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Decisions of the Superior Courts of New South Wales, 1788-1899

R. v. Buckley and others [1819] NSWKR 3; [1819] NSWSupC 3

murder - bushrangers

Court of Criminal Jurisdiction
Wylde J.A., 7 April 1819
Source: Sydney Gazette, 10 April 1819[1]

           This was a day of serious trial for the murder of William Cosgrove, a settlor and district constable upon the Banks of the South Creek, on the first of the present month; by the discharge of the contents of a musket loaded with slugs into his body, of which wounds he died the following day. The prisoners were Timothy Buckley by whom the gun was fired; David Brown, and Timothy Ford, all of whom had been in the Colony but six of seven months, and prisoners in the immediate employee of Government, and who unhappily had not renounced those propensities which sooner or later were to lead them to an unhappy end.

The first witness called was Thomas Cosgrove, brother of the deceased, whose testimony was conclusive of the fact. The witness stated, that his murdered brother was a district constable at the South Creek; and that he having seen, and believing the three prisoners at the bar to be bushrangers, requested him, the witness, to joining in pursuit of the suspected persons; all of which was readily compiled with, and a pursuit accordingly commenced. This was about one in the afternoon; the deceased went up to the three men (the prisoners at the bar), and found then in conversation with two young men who were brothers of the name of York, one of them a son in law of the deceased. The deceased called to the prisoners at the bar, declaring his willingness to point them out the road to the place they were enquiring for, namely the "Five mile Farm;" but appearing conscious that they were armed bushrangers, he hesitated not to rescue their giving themselves up to him, he being a district constable. This evidence further proved that the prisoners at the bar, were in conversation with two Yorks for many minutes prior to the pursuit which was proposed and persevered in by all the persons who joined in it by the manly boldness of the district constable, who, although a man in good circumstances, had reconciled the apprehension of danger with his manifest line of duty.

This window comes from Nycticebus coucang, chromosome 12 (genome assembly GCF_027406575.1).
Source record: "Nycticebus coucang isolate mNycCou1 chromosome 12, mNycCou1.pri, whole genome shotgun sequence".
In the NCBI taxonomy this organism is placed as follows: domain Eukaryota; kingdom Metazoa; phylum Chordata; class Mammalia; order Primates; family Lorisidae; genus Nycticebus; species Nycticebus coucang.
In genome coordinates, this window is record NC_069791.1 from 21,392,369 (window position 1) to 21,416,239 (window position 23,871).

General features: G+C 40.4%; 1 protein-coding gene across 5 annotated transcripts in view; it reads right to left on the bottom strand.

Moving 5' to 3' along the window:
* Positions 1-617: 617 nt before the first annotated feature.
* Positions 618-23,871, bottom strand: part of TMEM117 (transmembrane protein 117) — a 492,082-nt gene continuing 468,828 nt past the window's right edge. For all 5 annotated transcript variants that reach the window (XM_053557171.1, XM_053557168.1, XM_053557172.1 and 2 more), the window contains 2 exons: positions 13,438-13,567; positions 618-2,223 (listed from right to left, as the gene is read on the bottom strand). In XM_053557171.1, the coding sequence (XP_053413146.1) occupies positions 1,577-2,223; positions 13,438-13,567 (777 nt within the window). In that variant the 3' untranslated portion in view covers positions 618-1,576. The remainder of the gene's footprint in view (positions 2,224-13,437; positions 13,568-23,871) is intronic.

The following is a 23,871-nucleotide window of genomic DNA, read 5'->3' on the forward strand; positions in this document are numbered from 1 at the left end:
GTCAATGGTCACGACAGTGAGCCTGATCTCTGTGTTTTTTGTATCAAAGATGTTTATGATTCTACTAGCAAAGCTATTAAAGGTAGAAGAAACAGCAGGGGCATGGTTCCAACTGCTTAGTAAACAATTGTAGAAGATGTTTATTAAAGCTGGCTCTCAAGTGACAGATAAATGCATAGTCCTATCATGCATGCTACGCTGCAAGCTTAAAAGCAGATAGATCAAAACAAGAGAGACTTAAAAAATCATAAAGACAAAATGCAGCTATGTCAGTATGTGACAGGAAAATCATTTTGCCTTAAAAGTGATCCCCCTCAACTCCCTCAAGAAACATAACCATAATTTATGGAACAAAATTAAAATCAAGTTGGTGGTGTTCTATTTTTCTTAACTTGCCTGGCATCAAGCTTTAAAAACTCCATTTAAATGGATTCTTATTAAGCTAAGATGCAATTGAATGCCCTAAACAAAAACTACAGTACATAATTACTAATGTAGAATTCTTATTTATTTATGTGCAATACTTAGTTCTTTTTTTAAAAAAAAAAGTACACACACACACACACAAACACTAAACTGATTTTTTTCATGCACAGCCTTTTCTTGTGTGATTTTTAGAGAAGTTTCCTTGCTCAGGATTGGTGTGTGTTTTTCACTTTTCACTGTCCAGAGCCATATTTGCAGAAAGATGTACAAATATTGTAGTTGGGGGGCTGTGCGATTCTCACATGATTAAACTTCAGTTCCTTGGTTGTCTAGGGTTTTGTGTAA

This witness, who seemed in his evidence to entertain no sort of feeling that could be construed into a vindictive sentiment, went further on to state, that one of the Yorks, the eldest, had joined in the pursuit; that his murdered brother had repeatedly required the three fugitives to surrender themselves; that Timothy Buckley, who had the musket, turned round repeatedly and levelled at them; that one of the fugitives, Ford, had attempted to rest the piece from him, but did not succeed; that the pursuers behaved themselves with great courage and with the most determined zeal in apprehending these three stout men, one of whom was armed with a gun, and appeared only to await the moment of murder until the difference of celerity in his pursuers should mark the most needful object. Brown, who was the tall and most powerful of the three, turned several times upon Buckley, who had the gun, and told him to keep a good look out on such a man, meaning the man who was closest in pursuit, and this was the deceased; who was armed with a pistol, but did not discharge it until after he had received the contents of a musket into his side, breast, and lungs, the charge consisting of eleven or twelve slugs; his pistol afterwards went off, but hurt nobody. Stricken with death, the poor man then sat down on a bank; was taken home; and lived in anguish until the following day.